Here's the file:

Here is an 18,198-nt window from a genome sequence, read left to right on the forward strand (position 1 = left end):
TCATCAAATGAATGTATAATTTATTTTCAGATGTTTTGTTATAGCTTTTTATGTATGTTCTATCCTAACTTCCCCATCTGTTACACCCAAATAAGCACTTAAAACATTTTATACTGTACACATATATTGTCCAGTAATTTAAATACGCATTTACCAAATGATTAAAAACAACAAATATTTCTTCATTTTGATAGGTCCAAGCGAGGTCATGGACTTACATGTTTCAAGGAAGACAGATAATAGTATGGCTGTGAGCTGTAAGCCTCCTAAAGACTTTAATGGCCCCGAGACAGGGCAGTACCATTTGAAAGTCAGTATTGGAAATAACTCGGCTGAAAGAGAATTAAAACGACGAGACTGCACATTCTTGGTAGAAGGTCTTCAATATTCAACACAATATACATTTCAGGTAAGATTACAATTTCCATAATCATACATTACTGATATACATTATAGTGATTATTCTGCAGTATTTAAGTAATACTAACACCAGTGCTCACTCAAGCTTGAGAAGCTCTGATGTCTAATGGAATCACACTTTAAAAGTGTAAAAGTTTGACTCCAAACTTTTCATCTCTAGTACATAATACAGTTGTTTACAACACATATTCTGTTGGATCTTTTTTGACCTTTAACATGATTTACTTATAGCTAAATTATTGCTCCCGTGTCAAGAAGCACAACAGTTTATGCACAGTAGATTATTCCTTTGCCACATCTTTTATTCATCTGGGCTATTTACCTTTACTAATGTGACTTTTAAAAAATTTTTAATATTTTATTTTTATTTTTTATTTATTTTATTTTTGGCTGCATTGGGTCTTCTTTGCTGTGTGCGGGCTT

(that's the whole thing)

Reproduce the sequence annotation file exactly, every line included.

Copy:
Here is an 18,198-nt window from a genome sequence, read left to right on the forward strand (position 1 = left end):
TCATCAAATGAATGTATAATTTATTTTCAGATGTTTTGTTATAGCTTTTTATGTATGTTCTATCCTAACTTCCCCATCTGTTACACCCAAATAAGCACTTAAAACATTTTATACTGTACACATATATTGTCCAGTAATTTAAATACGCATTTACCAAATGATTAAAAACAACAAATATTTCTTCATTTTGATAGGTCCAAGCGAGGTCATGGACTTACATGTTTCAAGGAAGACAGATAATAGTATGGCTGTGAGCTGTAAGCCTCCTAAAGACTTTAATGGCCCCGAGACAGGGCAGTACCATTTGAAAGTCAGTATTGGAAATAACTCGGCTGAAAGAGAATTAAAACGACGAGACTGCACATTCTTGGTAGAAGGTCTTCAATATTCAACACAATATACATTTCAGGTAAGATTACAATTTCCATAATCATACATTACTGATATACATTATAGTGATTATTCTGCAGTATTTAAGTAATACTAACACCAGTGCTCACTCAAGCTTGAGAAGCTCTGATGTCTAATGGAATCACACTTTAAAAGTGTAAAAGTTTGACTCCAAACTTTTCATCTCTAGTACATAATACAGTTGTTTACAACACATATTCTGTTGGATCTTTTTTGACCTTTAACATGATTTACTTATAGCTAAATTATTGCTCCCGTGTCAAGAAGCACAACAGTTTATGCACAGTAGATTATTCCTTTGCCACATCTTTTATTCATCTGGGCTATTTACCTTTACTAATGTGACTTTTAAAAAATTTTTAATATTTTATTTTTATTTTTTATTTATTTTATTTTTGGCTGCATTGGGTCTTCTTTGCTGTGTGCGGGCTT